The other good news is that Johnson & Johnson will likely submit their request for emergency use authorization in February for a vaccine that will potentially require one dose instead of two. In more good news, the company is working to produce 100 million doses that can be ready to be administered in coming months.

Health Messaging and the Biden Administration

The major issue, Dr. Whyte said, is “getting it into people’s arms.”

That will come down to health messaging and the government working with other federal agencies, which Dr. Whyte is optimistic about under the new administration.

“I think public health messaging is critical. And that's been one of the challenges,” he said.

He pointed out that there’s no need for politicians to give people advice that relates to science and that Americans are “starting to see a much more consistent message around what we need to do to return to normal or return to the next normal.”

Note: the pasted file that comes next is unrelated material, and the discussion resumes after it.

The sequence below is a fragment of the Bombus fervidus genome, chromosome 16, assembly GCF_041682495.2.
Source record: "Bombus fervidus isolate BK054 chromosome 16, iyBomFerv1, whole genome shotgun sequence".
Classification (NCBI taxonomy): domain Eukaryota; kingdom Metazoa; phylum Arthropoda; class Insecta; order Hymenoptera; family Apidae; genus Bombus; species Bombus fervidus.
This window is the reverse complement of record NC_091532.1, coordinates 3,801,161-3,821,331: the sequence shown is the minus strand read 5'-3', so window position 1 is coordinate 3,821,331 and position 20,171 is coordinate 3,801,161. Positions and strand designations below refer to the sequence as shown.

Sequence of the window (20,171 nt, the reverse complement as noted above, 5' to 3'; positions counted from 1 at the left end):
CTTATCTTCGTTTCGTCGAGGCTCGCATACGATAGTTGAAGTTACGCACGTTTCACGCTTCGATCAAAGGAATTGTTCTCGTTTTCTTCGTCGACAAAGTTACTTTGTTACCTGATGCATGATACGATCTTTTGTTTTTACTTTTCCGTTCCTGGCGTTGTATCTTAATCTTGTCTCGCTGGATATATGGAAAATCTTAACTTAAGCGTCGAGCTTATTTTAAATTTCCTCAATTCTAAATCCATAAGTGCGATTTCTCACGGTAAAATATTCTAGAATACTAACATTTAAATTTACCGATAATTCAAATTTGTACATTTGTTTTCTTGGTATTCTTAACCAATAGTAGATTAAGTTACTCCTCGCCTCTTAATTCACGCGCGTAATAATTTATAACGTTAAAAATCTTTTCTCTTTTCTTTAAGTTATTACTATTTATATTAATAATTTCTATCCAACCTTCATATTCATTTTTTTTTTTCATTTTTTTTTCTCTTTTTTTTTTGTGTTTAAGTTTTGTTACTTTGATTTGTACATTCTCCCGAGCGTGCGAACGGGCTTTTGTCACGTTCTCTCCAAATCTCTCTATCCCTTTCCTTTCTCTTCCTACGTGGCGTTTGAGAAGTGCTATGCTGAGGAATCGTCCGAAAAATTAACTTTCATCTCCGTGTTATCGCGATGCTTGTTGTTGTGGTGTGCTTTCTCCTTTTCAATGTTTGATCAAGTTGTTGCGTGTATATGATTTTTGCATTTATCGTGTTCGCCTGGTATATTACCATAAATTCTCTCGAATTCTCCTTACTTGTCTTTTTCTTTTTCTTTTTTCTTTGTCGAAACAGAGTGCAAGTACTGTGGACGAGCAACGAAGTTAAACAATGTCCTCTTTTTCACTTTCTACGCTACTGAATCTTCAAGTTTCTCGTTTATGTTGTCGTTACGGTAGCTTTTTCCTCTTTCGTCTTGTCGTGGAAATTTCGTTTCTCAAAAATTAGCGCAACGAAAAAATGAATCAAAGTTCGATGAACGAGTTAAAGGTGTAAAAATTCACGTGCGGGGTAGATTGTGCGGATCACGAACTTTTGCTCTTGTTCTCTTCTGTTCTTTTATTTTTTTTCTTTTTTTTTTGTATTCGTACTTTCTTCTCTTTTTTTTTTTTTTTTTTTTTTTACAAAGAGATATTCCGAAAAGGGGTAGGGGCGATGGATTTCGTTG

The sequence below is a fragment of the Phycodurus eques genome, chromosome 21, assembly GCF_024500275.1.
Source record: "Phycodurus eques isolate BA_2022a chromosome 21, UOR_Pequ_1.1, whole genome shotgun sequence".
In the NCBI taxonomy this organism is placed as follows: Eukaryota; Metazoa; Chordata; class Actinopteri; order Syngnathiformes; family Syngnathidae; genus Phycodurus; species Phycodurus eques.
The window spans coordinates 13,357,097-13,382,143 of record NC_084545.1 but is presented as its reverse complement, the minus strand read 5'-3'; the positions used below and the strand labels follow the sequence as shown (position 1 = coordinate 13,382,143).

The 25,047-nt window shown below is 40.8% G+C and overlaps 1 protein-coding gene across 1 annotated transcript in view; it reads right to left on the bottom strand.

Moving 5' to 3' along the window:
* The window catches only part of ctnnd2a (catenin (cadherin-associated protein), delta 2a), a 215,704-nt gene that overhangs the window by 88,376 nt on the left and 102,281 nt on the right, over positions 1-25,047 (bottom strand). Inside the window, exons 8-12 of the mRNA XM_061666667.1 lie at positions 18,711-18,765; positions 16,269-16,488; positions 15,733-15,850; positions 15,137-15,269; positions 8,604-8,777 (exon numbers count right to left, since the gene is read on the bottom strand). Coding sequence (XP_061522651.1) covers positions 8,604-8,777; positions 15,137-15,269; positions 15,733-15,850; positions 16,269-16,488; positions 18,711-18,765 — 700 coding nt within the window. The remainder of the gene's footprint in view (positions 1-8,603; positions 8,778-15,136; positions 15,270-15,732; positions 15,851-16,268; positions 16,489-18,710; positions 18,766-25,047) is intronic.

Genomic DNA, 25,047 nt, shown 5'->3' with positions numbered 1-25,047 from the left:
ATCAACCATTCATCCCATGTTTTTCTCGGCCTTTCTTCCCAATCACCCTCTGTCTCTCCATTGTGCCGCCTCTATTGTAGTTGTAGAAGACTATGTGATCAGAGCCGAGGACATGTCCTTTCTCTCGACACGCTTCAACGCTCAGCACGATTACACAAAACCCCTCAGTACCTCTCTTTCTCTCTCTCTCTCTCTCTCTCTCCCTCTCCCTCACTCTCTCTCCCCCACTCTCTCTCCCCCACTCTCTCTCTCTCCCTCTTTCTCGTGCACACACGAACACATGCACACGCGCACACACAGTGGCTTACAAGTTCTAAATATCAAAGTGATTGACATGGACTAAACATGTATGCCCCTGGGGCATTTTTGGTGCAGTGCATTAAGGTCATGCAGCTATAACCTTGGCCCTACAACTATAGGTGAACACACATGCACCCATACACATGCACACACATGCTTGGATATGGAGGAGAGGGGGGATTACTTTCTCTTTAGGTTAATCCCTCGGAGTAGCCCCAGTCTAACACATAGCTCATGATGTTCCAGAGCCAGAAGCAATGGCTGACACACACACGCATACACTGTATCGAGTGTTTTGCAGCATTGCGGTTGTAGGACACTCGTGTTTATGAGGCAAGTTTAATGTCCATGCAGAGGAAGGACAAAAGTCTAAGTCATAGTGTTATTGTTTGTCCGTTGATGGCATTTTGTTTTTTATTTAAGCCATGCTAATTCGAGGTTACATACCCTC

Vaccinations vs. Lockdowns

“It is an interesting day for us to be talking because January 25 2020, was the day that we confirmed our first case (in Canada) of what would eventually be called COVID-19,” Dr. Ovens said, “And we really didn't know what we were in for at that point.”

He pointed out that, while vaccinations will eventually end the pandemic, they won’t help us out of the second wave we’re experiencing. “With the exception of vaccinating our frail elderly in long term care, where this could be a big lifesaver, it is a bit of a distraction, because we can't vaccinate our way out of this second wave.”

It’s been proven internationally that strict lockdowns are the only way to curb the pandemic’s growth once there is widespread community transmission as we face now, Dr. Ovens continued.